• Amicus briefs on the ACA

    UPDATE – the comments remind me to not assume you are lawyers. Translation below.

    Expect a tidal wave of amicus briefs for and against health reform. If you are participating in an amicus brief supporting the ACA, please let us know by email or in the comments and I’ll update this chart. Some groups may hold telephone conferences as the filing deadline approaches to discuss legal strategies.

    Counsel of RecordClientLead AuthorsIssues
    Charles FriedHealth Law ProfessorsMark Hall, Wendy Mariner, Abbe Gluck
    Kevin OuttersonO’Neill, Payer, Miller & SaenzSeverability & Market definition for CC
    Gupta, Moore, Bauer, ThideCC & N&P
    Abigail MoncrieffWestfall, Sajor & SmitMedicaid expansion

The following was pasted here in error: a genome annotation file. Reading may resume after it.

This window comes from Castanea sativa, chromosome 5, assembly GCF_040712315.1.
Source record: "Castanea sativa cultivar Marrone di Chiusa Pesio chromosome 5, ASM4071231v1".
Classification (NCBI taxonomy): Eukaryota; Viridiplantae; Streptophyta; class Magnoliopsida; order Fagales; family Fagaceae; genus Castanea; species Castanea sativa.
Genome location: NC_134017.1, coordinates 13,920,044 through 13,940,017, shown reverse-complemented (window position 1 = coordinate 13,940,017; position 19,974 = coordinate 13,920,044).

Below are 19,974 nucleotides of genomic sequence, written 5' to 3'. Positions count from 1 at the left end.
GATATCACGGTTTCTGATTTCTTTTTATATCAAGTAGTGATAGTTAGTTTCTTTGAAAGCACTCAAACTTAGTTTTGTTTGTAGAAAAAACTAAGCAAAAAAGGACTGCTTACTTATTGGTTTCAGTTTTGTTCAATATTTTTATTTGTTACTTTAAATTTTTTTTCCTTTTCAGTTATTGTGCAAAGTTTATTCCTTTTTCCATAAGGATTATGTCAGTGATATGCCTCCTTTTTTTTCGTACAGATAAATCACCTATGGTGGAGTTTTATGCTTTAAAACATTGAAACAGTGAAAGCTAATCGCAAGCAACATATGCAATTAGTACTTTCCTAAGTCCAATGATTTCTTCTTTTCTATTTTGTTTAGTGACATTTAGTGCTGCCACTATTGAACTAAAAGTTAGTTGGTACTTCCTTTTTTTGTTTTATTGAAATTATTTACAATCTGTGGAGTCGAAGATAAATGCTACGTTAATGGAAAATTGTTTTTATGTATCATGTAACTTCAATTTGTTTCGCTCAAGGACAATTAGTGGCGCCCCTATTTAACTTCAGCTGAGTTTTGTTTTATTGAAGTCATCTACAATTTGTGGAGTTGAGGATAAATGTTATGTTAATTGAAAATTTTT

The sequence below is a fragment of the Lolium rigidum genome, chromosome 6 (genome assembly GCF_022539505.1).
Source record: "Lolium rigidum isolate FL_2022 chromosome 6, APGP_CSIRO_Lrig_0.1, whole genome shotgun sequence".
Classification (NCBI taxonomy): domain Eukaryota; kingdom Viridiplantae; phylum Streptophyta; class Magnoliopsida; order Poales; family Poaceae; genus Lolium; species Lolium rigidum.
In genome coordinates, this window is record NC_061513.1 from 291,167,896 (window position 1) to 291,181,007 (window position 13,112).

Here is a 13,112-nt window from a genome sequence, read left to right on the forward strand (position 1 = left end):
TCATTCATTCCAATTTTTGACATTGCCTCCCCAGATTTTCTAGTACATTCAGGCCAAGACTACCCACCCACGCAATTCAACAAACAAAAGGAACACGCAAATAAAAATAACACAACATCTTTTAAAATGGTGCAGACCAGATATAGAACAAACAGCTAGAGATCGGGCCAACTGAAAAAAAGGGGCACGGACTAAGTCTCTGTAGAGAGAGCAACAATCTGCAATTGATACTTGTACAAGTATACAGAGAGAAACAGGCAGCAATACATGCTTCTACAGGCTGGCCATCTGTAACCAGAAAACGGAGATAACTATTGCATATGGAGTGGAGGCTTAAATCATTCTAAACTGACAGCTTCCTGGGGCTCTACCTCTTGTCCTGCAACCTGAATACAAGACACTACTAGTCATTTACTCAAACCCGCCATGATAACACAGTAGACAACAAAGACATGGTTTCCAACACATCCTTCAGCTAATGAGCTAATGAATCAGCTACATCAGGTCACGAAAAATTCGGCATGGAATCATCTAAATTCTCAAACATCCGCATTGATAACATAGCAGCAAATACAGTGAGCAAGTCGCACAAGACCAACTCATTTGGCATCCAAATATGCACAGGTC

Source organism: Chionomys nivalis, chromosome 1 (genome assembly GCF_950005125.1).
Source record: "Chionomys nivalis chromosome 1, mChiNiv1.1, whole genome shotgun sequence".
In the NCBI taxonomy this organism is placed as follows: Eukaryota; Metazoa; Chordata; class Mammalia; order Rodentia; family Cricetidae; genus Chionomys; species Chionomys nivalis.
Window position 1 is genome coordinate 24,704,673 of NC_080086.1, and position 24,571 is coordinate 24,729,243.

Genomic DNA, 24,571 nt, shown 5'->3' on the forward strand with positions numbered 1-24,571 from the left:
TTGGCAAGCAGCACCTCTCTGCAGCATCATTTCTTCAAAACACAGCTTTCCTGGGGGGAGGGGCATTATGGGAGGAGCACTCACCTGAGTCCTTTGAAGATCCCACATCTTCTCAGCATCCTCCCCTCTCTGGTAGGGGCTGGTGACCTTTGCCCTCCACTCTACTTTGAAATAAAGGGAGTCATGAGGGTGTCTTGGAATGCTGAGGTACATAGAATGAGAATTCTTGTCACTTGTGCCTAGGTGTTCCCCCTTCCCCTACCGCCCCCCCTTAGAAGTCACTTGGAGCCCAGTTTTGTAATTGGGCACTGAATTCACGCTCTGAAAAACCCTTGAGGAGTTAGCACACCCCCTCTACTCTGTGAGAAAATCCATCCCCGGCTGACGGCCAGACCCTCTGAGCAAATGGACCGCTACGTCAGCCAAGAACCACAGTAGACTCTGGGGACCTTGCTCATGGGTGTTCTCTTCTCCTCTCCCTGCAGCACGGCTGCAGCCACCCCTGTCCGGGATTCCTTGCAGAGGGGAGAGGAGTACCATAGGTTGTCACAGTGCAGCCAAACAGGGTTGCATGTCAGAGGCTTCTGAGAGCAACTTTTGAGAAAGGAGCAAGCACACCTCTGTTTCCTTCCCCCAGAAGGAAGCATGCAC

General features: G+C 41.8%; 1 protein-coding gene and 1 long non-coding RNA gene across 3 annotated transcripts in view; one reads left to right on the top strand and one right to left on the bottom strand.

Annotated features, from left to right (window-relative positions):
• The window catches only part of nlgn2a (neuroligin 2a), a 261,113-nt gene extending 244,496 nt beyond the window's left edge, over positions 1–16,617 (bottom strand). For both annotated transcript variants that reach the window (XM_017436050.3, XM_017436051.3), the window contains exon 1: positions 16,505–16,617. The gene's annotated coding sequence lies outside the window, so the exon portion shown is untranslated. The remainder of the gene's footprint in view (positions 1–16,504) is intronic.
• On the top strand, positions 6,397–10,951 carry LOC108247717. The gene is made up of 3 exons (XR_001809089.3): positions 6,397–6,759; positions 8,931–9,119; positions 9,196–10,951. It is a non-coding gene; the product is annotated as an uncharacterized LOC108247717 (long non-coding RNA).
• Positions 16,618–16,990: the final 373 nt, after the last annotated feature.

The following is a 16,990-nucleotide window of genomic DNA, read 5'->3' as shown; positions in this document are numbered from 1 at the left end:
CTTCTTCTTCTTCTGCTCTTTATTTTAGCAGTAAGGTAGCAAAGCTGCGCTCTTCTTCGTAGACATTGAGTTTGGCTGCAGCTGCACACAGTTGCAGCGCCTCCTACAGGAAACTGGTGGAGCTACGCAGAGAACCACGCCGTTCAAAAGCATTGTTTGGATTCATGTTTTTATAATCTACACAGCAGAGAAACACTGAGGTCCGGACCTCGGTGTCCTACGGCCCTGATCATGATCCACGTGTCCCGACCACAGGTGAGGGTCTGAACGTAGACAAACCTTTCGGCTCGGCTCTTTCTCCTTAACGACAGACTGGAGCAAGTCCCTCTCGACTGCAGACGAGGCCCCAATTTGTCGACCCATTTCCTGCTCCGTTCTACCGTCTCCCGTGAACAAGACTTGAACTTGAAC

Thomson, Mirabella, Wang & ArnoldBroccoli & activity/inactivity
    Arnold & PorterEconomic ScholarsDavid CutlerUnique economics of the health care industry; effect of forgoing health insurance on interstate commerce

    Amicus = latin for “friend,” a “friend of the court” brief making arguments filed by someone not a litigant. In most cases, you need permission to file an amicus brief, but in this case, a blanket permission will probably be granted to everyone. Anyone can file an amicus brief, as long as you have an attorney who is admitted to the US Supreme Court (the Counsel of Record); comply with the arcane rules concerning the size, shape, format and color of the brief; and pay the filing fees.

    • good teachable moment for TIE:

      1) What purpose do they serve and who actually reads them?
      2) Does the source matter. By that i mean, author and the juice they bring?
      3) do you need an invitation, or can I throw back a six pack and fire up my word processor?

      thanks, and any other tidbits you wish to throw in would be helpful.


    • The 4th Circuit’s fairly concise rejection of the Virigina suit against the ACA ran to 52 pages; 41 pages were needed to list the parties, amici, and attorneys of record!

      Virginia v. Sebelius, Nos. 11-1057, 11-1058, 4th Cir., September 8, 2011; http://1.usa.gov/qqp7qb